Editorial: Broadcast on the Offensive

1/16/2012 12:01:00 AM Eastern

Last week, broadcast lawyers made their Supreme Court oral
arguments challenging the government’s apparent fear of naked
buttocks and breasts, while high above them, the walls of that neoclassical
temple to Justice were adorned with half-naked figures
displaying the same unveiled equipment, as it were. The irony
was not lost on the lawyers.

It reminded us a little of the Justice Department
under former Attorney General John Ashcroft
hanging blue drapes to cover two large semi-clad
art deco statues back in 2002. It would be funny
if it weren’t so sad.

The government needs to get its knickers untwisted
over its fixation with naughty bits, as Monty
Python would put it, and allow broadcasters at least
a little more room to navigate the digital world.

It is likely too much to ask for the Supreme
Court to rule that broadcasters should have the
same full First Amendment rights as newspapers
or magazines or cable or satellite
or the Internet or the "Cool, He-
Man Secret Pirates Club" newsletter
produced by third-graders
on a laptop after school.

Several of the Justices seemed to
indicate their unease at a too-free
media in oral argument last week.
Associate Justice Antonin Scalia,
for example, said he thought that
a "modicum of civility," which he
appeared to associate with not allowing
swearing or nudity in the
so-called safe harbor—6 a.m. to
10 p.m.—was a reasonable quid
pro quo for holding a broadcast
license. And Justice Anthony
Kennedy said he thought there was some symbolic
value in different First Amendment standards for
broadcast TV than its competition. Perhaps, but
what it symbolizes for us is a failure to recognize major
changed circumstances in the media, like the rise
of unregulated media right next door on the cable
lineups or in over-the-top services coming to a TV
set or smartphone near you, if the Federal Communications
Commission has anything to say about it.

Of course, broadcasters, at least those represented
by the National Association of Broadcasters, are
not looking for full First Amendment freedom
because they recognize the public interest quid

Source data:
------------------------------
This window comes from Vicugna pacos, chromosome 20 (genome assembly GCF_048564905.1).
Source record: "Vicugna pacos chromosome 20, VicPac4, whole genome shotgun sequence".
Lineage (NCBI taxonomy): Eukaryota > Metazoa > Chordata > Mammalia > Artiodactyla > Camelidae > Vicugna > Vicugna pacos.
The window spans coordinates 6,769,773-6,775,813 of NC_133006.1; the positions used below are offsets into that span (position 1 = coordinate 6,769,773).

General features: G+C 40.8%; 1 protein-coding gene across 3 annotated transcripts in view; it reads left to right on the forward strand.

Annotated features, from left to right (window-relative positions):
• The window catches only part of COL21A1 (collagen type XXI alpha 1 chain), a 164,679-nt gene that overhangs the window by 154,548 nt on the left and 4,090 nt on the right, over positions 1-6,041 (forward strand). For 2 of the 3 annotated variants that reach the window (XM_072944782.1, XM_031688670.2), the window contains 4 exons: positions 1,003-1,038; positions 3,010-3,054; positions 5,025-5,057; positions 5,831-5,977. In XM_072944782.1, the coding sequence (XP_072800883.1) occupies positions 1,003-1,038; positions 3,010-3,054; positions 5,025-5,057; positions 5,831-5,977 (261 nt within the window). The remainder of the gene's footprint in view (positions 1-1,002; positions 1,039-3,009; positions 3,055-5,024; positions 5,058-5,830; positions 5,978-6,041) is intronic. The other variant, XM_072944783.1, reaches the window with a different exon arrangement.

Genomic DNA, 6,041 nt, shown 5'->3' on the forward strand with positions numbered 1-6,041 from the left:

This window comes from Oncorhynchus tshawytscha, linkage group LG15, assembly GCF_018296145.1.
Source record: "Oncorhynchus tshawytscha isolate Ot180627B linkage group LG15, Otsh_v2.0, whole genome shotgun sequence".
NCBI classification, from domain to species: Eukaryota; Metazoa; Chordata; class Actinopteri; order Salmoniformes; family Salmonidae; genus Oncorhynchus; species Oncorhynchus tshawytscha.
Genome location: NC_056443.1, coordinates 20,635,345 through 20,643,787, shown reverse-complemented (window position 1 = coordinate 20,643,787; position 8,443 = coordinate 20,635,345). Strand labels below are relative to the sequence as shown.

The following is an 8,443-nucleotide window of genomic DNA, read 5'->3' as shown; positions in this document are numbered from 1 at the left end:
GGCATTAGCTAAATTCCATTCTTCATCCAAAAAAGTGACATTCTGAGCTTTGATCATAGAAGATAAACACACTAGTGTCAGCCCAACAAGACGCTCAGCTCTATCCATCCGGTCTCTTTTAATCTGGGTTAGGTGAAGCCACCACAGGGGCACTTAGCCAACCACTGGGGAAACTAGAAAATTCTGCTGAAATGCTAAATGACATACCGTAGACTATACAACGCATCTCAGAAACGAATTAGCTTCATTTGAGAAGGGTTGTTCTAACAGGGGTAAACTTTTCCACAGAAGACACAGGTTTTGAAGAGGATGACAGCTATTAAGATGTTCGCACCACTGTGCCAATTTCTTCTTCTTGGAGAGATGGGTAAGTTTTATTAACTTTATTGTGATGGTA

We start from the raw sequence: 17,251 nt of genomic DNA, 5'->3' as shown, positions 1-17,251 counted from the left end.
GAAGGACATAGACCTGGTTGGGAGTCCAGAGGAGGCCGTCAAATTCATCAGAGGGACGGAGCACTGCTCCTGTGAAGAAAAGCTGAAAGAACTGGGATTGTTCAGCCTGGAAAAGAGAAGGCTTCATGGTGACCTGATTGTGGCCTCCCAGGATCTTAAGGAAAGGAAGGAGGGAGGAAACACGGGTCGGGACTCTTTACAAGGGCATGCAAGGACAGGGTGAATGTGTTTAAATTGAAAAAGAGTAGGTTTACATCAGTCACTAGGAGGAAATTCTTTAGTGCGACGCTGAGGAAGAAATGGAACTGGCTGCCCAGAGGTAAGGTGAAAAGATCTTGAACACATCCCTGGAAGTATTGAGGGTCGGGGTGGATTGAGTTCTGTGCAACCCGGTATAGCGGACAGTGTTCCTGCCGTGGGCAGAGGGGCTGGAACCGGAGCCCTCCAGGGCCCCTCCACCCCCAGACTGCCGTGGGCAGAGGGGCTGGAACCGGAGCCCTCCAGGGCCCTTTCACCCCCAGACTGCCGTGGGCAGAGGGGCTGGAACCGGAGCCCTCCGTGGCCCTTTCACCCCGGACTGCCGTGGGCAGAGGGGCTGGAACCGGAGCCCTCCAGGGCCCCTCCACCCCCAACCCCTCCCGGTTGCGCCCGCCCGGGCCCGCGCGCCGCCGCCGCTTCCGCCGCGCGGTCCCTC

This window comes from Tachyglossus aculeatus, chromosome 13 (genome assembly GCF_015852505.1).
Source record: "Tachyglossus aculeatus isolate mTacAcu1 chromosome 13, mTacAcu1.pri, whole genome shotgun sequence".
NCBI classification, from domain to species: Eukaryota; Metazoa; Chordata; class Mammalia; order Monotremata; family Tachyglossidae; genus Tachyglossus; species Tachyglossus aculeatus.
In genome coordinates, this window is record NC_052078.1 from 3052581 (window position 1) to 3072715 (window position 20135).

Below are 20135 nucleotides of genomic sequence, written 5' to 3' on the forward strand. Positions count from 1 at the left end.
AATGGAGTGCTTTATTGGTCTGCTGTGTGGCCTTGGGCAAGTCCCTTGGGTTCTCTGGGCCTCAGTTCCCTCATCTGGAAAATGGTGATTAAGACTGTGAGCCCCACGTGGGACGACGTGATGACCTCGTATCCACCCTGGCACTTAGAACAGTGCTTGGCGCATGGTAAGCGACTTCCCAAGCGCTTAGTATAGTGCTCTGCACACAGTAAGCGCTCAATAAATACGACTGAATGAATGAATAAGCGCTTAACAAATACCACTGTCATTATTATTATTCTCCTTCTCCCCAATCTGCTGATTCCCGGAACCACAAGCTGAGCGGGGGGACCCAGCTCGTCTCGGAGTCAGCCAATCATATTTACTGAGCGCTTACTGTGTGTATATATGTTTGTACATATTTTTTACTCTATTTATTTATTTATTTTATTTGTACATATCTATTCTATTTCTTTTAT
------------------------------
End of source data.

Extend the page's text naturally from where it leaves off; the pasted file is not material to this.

pro quo that is some shield from the FCC’s acquisitive
gaze when it comes to their spectrum.
They just want a less arbitrary standard and a
better sense from the court of what the FCC is
going to find indecent at any given moment. On
that score, several Justices indicated they were
in agreement.

Justices Elena Kagan and Ruth Bader Ginsburg
were the most vocal in their puzzlement, though
as with oral argument in general, judges may be
playing devil’s advocate to test the strength of the
argument or the arguer.

But both Justices seemed as confused as broadcasters
about the fact that the FCC would find
seven seconds of naked butt on NYPD Blue indecent,
but not 40-plus seconds of nudity, including
full frontal nudity, in Catch-22. Ginsburg
said that smacked—she used a gentler term—of
arbitrariness. Kagan suggested that by the FCC’s
reckoning, the only person who gets to swear on
TV is Steven Spielberg. But even Kagan said that
the government had more “leeway” on indecency
given broadcasters’ government license.

Recognizing that the court is unlikely to free
broadcasters of indecency regs entirely (though
Fox’s lawyer tried to make that case), ABC’s attorney
said that the court could at least require the
FCC to apply a consistent test, and be required
to better explain itself. That would be half a loaf,
but it’s at least more than the agency is doing now.

We continue to advocate for full First Amendment
rights for broadcasters because of their status,
confirmed by FCC and independent studies, as
the primary local news and information medium.
While the FCC generally makes an exception for
news broadcasts, there is not carve-out from indecency
for those broadcasts, and the definition
of what is and isn’t a news show can be another
gray area. So, while the First Amendment could
not be clearer about the government not abridging
the freedom of speech or the press, the indecency
rules do both, and ostensibly to protect children,
who would be better served by the government
focusing instead on how they can ultimately get
jobs, health care and retirement benefits.